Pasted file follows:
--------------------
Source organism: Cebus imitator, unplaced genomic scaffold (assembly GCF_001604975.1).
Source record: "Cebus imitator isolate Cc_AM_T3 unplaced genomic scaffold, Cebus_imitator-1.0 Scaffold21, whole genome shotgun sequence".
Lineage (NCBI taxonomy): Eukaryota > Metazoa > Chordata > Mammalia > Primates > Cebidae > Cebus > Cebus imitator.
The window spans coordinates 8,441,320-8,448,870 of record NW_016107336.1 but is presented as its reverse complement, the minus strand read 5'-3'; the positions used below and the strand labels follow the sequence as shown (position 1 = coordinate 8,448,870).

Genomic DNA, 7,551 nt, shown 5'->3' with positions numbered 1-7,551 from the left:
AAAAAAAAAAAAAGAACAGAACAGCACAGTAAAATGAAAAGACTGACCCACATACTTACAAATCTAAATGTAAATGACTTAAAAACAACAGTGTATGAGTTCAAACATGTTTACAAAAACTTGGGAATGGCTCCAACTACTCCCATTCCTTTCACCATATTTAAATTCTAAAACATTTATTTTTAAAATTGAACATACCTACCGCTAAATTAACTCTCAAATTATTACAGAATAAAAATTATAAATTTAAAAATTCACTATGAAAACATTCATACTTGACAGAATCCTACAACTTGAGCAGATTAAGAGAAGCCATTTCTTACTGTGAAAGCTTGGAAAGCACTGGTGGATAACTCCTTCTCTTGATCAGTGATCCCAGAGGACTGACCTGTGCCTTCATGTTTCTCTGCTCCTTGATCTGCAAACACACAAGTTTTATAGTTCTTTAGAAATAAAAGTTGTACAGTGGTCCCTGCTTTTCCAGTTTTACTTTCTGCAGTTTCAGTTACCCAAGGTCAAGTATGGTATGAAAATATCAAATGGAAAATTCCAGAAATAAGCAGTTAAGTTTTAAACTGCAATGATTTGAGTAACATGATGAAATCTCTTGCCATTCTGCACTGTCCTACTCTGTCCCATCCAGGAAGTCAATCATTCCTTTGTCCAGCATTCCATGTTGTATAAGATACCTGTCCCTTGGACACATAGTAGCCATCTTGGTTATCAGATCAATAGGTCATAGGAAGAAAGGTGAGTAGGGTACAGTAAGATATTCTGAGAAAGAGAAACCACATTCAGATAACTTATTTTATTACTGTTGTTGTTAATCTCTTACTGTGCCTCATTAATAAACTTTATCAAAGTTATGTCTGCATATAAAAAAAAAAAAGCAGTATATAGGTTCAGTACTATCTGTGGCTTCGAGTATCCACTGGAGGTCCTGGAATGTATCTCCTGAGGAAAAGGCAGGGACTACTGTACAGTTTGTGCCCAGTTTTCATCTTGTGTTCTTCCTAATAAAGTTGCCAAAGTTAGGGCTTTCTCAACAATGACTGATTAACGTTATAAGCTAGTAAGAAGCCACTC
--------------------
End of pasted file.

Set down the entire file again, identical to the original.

Source organism: Cebus imitator, unplaced genomic scaffold (assembly GCF_001604975.1).
Source record: "Cebus imitator isolate Cc_AM_T3 unplaced genomic scaffold, Cebus_imitator-1.0 Scaffold21, whole genome shotgun sequence".
Lineage (NCBI taxonomy): Eukaryota > Metazoa > Chordata > Mammalia > Primates > Cebidae > Cebus > Cebus imitator.
The window spans coordinates 8,441,320-8,448,870 of record NW_016107336.1 but is presented as its reverse complement, the minus strand read 5'-3'; the positions used below and the strand labels follow the sequence as shown (position 1 = coordinate 8,448,870).

Genomic DNA, 7,551 nt, shown 5'->3' with positions numbered 1-7,551 from the left:
AAAAAAAAAAAAAGAACAGAACAGCACAGTAAAATGAAAAGACTGACCCACATACTTACAAATCTAAATGTAAATGACTTAAAAACAACAGTGTATGAGTTCAAACATGTTTACAAAAACTTGGGAATGGCTCCAACTACTCCCATTCCTTTCACCATATTTAAATTCTAAAACATTTATTTTTAAAATTGAACATACCTACCGCTAAATTAACTCTCAAATTATTACAGAATAAAAATTATAAATTTAAAAATTCACTATGAAAACATTCATACTTGACAGAATCCTACAACTTGAGCAGATTAAGAGAAGCCATTTCTTACTGTGAAAGCTTGGAAAGCACTGGTGGATAACTCCTTCTCTTGATCAGTGATCCCAGAGGACTGACCTGTGCCTTCATGTTTCTCTGCTCCTTGATCTGCAAACACACAAGTTTTATAGTTCTTTAGAAATAAAAGTTGTACAGTGGTCCCTGCTTTTCCAGTTTTACTTTCTGCAGTTTCAGTTACCCAAGGTCAAGTATGGTATGAAAATATCAAATGGAAAATTCCAGAAATAAGCAGTTAAGTTTTAAACTGCAATGATTTGAGTAACATGATGAAATCTCTTGCCATTCTGCACTGTCCTACTCTGTCCCATCCAGGAAGTCAATCATTCCTTTGTCCAGCATTCCATGTTGTATAAGATACCTGTCCCTTGGACACATAGTAGCCATCTTGGTTATCAGATCAATAGGTCATAGGAAGAAAGGTGAGTAGGGTACAGTAAGATATTCTGAGAAAGAGAAACCACATTCAGATAACTTATTTTATTACTGTTGTTGTTAATCTCTTACTGTGCCTCATTAATAAACTTTATCAAAGTTATGTCTGCATATAAAAAAAAAAAAGCAGTATATAGGTTCAGTACTATCTGTGGCTTCGAGTATCCACTGGAGGTCCTGGAATGTATCTCCTGAGGAAAAGGCAGGGACTACTGTACAGTTTGTGCCCAGTTTTCATCTTGTGTTCTTCCTAATAAAGTTGCCAAAGTTAGGGCTTTCTCAACAATGACTGATTAACGTTATAAGCTAGTAAGAAGCCACTC